The director of the award-winning musical La La Land on why we need old-style Hollywood romanticism more than ever
“Here’s to the fools who dream/ Crazy as they may seem,” sings Emma Stone, at first tremulously then with rousing conviction in La La Land. The movie of the moment is a joyous musical that stars Stone as a downtrodden barista and wannabe movie actor and Ryan Gosling as a lounge pianist, both of whom long for artistic success and love. Yet the real dream belongs to the film’s writer-director, Damien Chazelle, who was foolish enough to struggle for six years to bring this unlikely project to the screen.
His nostalgic — and ironic — valentine to Hollywood has just won an unprecedented seven Golden Globes, been nominated for 11 Baftas and is set to ride a tsunami of adulation to the Oscars next month, where it is odds-on with the bookies to be named best picture.
My life was a lot like the movie — big dreams that were unrealistic and didn’t pay bills
At 31 years old, Chazelle, who broke through in 2014 with Whiplash, is something of an all-singing, all-dancing wunderkind. In La La Land he has managed to distil Fred Astaire and Ginger Rogers’s glory of yore, add a touch of French style with a nod to The Umbrellas of Cherbourg and contrast the musical highs with comic lows to add shadow to his light confection.
“You have your heart out on a sleeve with a musical, especially an original musical, these days,” says Chazelle, sitting in a hotel suite in central London. A polite man, modestly dressed in black jeans and a long-sleeved T-shirt, he is still clearly gobsmacked by his project’s success. “I wanted to dust away the idea of musicals as a performance for judges where it’s all about executing a series of steps and get back to the idea of walking seguing into dancing into singing, all of it stemming from characters and emotion. What was really missing today was that full-fledged high romanticism Hollywood used to churn out, and now we are too cynical, too realistic-minded. Movies have gotten very literal; even the big special effects movies today are all about verisimilitude.”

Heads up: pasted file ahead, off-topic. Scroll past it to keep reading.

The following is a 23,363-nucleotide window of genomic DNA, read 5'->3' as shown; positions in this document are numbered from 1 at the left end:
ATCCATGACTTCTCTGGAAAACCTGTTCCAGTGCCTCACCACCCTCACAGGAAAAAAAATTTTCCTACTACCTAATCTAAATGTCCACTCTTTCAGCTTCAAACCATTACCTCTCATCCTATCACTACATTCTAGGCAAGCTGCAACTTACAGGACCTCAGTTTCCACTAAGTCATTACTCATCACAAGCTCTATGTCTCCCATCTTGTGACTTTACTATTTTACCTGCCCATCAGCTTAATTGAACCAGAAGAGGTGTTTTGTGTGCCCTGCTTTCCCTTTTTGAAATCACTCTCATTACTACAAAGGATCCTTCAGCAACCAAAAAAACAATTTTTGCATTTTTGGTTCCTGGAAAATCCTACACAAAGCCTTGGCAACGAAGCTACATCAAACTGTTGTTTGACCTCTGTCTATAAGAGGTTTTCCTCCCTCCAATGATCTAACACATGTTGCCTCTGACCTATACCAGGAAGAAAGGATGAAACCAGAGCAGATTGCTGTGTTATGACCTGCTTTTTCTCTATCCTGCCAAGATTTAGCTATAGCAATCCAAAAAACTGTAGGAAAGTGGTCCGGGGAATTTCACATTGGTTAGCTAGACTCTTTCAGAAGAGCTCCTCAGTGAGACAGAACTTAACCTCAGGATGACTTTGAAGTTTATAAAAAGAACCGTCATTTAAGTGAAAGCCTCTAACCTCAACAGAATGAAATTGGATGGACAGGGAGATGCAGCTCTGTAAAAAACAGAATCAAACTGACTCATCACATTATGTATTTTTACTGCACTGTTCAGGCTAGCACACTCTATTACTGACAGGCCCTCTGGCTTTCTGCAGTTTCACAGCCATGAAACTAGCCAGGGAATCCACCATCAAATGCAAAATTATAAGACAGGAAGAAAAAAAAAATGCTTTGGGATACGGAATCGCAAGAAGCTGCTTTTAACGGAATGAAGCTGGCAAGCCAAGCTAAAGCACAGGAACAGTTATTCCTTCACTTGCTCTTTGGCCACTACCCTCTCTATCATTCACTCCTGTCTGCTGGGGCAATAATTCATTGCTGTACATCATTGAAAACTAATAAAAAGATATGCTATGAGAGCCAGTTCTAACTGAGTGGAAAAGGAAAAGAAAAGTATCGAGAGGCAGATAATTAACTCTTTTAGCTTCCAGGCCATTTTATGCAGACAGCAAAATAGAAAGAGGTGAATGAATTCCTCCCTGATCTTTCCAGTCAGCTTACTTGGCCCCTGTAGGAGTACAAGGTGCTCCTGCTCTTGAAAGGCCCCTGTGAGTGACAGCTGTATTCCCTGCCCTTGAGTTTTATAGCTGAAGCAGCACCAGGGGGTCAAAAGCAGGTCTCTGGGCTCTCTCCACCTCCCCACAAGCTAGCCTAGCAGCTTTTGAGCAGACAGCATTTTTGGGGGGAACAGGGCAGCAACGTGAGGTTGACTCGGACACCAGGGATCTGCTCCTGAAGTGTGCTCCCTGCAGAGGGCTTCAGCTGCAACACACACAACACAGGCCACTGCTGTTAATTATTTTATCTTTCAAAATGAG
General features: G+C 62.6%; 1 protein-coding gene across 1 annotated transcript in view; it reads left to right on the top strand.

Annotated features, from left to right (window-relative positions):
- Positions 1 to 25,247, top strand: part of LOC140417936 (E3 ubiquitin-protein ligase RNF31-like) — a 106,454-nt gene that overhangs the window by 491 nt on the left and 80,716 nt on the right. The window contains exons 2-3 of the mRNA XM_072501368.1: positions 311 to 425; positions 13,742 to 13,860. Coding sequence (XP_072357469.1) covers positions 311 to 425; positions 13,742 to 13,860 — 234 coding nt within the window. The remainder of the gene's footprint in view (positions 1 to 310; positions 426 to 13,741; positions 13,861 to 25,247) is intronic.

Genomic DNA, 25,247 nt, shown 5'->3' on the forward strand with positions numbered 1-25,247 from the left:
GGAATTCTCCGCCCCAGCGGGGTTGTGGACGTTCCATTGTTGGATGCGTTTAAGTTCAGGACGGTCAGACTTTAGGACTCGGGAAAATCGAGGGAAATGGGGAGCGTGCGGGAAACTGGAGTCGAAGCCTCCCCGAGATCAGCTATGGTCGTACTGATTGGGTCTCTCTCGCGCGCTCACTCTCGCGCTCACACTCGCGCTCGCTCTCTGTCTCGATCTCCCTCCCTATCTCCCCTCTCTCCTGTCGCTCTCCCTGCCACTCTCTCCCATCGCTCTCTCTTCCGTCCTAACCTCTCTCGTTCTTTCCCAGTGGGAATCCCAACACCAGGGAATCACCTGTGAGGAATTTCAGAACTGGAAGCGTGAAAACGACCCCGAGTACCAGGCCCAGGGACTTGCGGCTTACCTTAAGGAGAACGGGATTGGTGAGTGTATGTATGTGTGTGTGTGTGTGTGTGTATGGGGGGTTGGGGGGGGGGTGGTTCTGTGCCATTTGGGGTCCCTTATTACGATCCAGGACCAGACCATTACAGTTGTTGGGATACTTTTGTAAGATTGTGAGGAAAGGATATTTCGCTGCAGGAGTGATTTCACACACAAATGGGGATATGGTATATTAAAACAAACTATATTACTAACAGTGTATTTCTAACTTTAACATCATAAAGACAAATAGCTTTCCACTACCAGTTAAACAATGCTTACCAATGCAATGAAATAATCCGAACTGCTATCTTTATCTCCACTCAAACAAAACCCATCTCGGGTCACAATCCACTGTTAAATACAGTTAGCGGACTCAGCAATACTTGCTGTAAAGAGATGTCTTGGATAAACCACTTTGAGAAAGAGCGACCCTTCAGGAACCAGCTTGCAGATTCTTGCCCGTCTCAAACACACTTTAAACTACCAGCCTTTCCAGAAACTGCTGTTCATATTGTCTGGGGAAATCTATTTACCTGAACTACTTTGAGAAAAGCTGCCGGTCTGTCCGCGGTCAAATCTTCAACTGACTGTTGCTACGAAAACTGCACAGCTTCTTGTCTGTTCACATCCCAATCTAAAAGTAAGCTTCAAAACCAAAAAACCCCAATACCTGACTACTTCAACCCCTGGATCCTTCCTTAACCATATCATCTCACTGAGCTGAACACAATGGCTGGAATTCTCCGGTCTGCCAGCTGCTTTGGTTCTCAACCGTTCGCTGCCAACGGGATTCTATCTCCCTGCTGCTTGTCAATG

Chazelle grew up in New Jersey, the son of Bernard Chazelle, a French-born professor of computer science at Princeton, and Celia Martin, an American-Canadian writer and professor of history. He imagined La La Land in collaboration with the composer Justin Hurwitz, whom he met at Harvard, where Chazelle was studying film-making. The pair were in a “gentlemen’s rock” band called Chester French, with Chazelle on drums and Hurwitz on keyboards. They made Guy and Madeline on a Park Bench, a jazz musical with added grit, as their graduation-thesis-turned-movie. Then they headed for Hollywood, where Orson Welles had made Citizen Kane aged 26, and pitched La La Land. No one cared.